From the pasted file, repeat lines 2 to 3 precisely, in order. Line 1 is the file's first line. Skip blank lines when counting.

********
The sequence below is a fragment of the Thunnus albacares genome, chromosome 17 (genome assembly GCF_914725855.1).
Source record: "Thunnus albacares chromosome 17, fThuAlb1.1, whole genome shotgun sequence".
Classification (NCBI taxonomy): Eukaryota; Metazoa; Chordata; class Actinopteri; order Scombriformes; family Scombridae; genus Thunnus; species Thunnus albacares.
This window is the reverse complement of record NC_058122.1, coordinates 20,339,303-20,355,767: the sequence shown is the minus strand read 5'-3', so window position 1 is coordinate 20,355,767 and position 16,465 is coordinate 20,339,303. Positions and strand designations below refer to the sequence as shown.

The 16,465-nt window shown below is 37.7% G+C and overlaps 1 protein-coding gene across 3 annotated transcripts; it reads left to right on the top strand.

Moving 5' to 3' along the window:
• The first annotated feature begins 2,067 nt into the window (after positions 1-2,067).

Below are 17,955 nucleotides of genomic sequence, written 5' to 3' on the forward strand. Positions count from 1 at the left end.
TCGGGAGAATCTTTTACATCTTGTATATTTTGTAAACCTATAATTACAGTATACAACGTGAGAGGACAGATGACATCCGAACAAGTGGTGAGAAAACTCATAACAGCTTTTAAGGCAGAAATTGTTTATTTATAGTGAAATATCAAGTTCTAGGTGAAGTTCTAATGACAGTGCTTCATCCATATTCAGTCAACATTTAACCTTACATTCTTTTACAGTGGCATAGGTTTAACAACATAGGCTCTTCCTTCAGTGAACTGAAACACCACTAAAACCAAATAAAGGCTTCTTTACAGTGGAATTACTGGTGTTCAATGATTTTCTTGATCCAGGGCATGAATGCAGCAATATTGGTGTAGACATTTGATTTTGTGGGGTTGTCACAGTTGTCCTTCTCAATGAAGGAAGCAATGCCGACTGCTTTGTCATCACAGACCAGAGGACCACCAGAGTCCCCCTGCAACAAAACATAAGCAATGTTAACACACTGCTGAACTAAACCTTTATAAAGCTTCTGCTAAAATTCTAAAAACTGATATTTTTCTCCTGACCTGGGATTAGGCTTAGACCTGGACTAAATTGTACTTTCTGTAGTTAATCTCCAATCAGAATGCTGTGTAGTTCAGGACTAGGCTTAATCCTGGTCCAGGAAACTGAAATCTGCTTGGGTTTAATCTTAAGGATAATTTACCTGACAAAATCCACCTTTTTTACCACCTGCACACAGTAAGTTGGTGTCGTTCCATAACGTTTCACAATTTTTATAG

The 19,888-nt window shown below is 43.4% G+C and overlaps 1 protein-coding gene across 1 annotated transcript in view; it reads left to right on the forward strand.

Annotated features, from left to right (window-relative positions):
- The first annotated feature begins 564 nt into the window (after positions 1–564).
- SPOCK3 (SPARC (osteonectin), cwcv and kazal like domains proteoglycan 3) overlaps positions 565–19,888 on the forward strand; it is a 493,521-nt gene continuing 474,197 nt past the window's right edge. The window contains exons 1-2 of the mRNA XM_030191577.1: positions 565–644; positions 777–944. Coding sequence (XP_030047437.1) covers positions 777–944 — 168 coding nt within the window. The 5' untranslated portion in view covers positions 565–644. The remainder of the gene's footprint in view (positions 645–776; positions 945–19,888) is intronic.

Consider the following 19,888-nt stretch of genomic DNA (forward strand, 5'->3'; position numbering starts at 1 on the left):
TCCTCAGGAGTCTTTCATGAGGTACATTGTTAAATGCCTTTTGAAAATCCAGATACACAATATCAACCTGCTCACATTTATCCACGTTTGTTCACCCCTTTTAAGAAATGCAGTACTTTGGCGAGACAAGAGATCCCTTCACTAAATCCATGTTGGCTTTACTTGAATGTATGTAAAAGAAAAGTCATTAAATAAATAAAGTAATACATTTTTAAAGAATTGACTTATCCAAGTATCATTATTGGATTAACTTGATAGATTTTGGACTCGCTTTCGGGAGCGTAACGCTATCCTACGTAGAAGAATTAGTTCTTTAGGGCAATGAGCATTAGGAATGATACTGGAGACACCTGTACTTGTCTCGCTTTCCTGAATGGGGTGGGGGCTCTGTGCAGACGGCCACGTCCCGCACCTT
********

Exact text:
Source record: "Thunnus albacares chromosome 17, fThuAlb1.1, whole genome shotgun sequence".
Classification (NCBI taxonomy): Eukaryota; Metazoa; Chordata; class Actinopteri; order Scombriformes; family Scombridae; genus Thunnus; species Thunnus albacares.